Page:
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Top ‘Arctic Monkeys’ Albums Ranked, Worst to Best

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Hailing from the steel city of Sheffield, Arctic Monkeys burst onto the scene with a level of hype and anticipation rarely seen in the indie rock circuit. Their debut ‘Whatever People Say I Am, That’s What I’m Not’ was a cultural detonation, a snapshot of UK youth wrapped in sharp riffs and even sharper wit, making it one of the fastest-selling debut albums in British history. But the Monkeys were no one-trick ponies, and subsequent albums, like ‘Favourite Worst Nightmare’ and the desert vibes-infused ‘Humbug’, highlighted a band unafraid to evolve, their sound maturing as quickly as their fan base.

With ‘Suck It and See’, they polished their edges, presenting pop-like melodies with a lingering garage rock finish. And who could gloss over ‘AM’, with its hip-hop infused beats and sultry grooves, a record that seemed to lock in the Arctic Monkeys as rock mainstays for a good while longer? The band’s daring leap into the loungey concepts of ‘Tranquility Base Hotel & Casino’ left no doubt of their artistic audacity, while their latest offering, ‘The Car’, promises a further journey into sophisticated and nuanced sounds.

Capturing the band in a different light, ‘Live at the Royal Albert Hall’ showcases their live prowess and the controlled chaos that makes their performances electrifying. This mixtape of studio innovation and live bravado sketches the arc of a band that has consistently set the bar for what it means to be a rock act in the modern era. So let’s get into it. From the raw energy of their early days to the refined intrigue of their latest work, here are the Arctic Monkeys albums ranked.

7. Tranquility Base Hotel & Casino ( 2018 )

Tranquility Base Hotel & Casino

Alex Turner swaps his sharp-tongued lyricism for a more obscure, stream-of-consciousness style that has listeners parsing through the glitzy veneer for meaning, much like one would sift through the lounge’s ashtrays the morning after a wild soirée. This album is all about the vibe: a soundtrack to a space-age casino with Turner as the velvet-voiced crooner at the grand piano. With a distinct lack of singles material and a divisive sound that polarized fans and critics alike, it’s a slow-burn masterpiece that rewards the patient and the adventurous. It’s the Monkeys’ most stylistically cohesive record, trading visceral impact for a hypnotic, atmospheric slow dance in zero gravity. Say what you will, but “Tranquility Base Hotel & Casino” boldly goes where no Arctic Monkeys album has gone before.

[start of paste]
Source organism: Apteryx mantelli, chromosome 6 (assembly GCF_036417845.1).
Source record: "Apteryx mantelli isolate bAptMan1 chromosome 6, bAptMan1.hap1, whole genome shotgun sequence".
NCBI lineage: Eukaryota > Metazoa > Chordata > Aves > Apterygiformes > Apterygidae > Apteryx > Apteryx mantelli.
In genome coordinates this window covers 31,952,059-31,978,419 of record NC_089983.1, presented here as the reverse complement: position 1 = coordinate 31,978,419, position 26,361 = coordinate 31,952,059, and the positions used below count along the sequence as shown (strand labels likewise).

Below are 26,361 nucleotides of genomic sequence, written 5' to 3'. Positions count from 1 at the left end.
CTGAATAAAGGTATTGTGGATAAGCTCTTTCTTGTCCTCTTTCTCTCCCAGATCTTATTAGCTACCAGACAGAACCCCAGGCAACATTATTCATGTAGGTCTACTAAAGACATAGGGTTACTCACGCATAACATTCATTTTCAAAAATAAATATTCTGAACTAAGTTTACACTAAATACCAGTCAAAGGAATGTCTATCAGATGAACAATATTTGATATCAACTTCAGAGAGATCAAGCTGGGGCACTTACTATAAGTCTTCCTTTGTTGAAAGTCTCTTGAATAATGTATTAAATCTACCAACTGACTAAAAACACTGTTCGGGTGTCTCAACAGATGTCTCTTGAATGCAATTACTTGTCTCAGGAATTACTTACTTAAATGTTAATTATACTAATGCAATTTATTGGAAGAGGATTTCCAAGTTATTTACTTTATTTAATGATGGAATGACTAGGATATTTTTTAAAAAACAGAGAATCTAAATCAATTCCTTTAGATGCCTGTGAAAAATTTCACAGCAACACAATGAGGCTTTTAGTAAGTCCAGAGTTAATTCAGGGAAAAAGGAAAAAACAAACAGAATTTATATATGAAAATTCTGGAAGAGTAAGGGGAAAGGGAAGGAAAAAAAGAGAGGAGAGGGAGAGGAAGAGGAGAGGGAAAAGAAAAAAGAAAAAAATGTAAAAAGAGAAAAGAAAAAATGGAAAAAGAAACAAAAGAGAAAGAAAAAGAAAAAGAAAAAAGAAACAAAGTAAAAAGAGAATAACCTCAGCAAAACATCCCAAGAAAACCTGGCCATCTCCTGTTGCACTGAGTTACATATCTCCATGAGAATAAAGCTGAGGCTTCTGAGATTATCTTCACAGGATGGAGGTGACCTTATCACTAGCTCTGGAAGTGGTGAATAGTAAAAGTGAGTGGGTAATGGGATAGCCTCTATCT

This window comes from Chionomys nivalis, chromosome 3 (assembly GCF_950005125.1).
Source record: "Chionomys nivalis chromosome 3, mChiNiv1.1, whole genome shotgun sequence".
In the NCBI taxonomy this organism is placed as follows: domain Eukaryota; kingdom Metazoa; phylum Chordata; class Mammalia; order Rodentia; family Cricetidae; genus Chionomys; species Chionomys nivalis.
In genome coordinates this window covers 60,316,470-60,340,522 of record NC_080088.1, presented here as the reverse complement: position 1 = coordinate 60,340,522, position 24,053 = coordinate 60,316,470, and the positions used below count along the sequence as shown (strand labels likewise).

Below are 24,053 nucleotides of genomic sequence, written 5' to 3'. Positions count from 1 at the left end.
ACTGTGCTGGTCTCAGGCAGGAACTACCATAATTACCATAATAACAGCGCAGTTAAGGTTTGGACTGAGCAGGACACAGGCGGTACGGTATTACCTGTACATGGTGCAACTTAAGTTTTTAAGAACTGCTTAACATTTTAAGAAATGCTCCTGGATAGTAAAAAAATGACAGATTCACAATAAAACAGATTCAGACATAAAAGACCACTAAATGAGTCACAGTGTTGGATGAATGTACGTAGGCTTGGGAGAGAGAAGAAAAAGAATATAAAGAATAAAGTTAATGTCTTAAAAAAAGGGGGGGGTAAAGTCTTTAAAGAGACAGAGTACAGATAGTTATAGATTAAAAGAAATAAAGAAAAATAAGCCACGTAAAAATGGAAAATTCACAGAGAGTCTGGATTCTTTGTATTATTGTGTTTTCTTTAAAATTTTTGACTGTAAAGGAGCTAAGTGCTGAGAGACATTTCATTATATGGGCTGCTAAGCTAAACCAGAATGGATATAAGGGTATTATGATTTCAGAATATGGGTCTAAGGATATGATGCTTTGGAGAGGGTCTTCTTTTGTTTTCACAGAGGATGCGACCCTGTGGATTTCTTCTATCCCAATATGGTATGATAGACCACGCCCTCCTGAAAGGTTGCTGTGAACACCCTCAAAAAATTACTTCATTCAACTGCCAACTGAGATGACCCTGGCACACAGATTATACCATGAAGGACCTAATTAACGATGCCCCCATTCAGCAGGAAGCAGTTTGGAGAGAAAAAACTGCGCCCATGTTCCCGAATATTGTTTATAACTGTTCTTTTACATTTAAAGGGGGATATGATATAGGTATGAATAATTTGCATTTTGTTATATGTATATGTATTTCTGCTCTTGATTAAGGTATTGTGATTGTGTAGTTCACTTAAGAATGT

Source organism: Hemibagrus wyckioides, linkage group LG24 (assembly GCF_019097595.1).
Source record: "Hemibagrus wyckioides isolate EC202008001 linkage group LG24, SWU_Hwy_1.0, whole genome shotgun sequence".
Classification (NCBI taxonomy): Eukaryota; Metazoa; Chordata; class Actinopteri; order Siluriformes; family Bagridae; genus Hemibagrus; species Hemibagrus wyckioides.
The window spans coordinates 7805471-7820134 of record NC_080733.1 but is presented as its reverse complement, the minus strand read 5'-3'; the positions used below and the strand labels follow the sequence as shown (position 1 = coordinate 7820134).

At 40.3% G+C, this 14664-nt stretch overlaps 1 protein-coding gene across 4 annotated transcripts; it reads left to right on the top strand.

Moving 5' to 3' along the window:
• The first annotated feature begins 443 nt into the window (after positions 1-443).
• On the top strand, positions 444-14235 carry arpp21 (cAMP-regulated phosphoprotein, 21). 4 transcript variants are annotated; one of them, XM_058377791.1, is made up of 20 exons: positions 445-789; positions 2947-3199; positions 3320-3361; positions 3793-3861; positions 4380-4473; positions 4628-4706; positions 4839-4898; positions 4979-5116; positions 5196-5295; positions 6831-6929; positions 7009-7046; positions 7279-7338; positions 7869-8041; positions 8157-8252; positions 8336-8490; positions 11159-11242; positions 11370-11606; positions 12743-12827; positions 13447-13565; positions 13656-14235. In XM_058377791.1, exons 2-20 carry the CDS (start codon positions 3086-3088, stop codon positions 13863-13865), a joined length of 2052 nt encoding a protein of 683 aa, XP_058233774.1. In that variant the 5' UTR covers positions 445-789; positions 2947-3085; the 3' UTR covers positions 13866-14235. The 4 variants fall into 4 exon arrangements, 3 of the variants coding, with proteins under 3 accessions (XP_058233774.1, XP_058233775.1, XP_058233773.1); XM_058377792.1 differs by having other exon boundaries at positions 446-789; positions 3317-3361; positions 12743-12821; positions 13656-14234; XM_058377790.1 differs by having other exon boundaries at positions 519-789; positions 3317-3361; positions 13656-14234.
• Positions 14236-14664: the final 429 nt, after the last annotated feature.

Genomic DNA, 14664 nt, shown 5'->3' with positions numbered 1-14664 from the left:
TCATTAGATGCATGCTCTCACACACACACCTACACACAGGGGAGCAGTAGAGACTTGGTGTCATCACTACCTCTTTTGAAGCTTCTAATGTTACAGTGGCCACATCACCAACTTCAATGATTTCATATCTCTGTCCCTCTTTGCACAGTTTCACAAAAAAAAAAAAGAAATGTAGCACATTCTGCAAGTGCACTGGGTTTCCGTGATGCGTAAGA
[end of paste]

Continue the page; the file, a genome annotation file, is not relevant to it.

6. Suck It and See ( 2011 )

Suck It and See

Released on June 6, 2011, this album strikes a different chord from its predecessors—a little less leather jacket aggression, a little more linen-shirt introspection. Here, Turner’s songwriting gets intimate, laced with romantic hues and deft wordplay that could give the most storied troubadours a run for their money. The band hadn’t fully abandoned its wiry, kinetic energy, but they channeled it into jangly, 60s-tinged pop with tracks like “She’s Thunderstorms” and “The Hellcat Spangled Shalalala.” Commercially solid and critically well-received, “Suck It and See” proved the Monkeys could pivot without stumbling, delivering an album that shimmers with a lighter touch yet still packs the Sheffield punch—just in a velvet glove this time around.

5. The Car ( 2022 )

The Car

Signifying a continuation of their musical evolution, diverging further from their earlier sound as emphasized by drummer Matt Helders​​. This album, distant from their early era of heavy riffs and greaser aesthetics, delves into a more grand, colorful, and cinematic soundscape, exemplifying some of the band’s greatest songs to date​​.

Building on the lounge-pop style of their previous album, “Tranquility Base Hotel & Casino,” “The Car” features an array of tracks that showcase the band’s adaptability and growth. Songs like “There’d Better Be a Mirrorball” and “Sculptures of Anything Goes” highlight the band’s creative experimentation, while “Big Ideas” and “Body Paint” display a full-bodied orchestral sound, showcasing a cohesive and united group performance​​.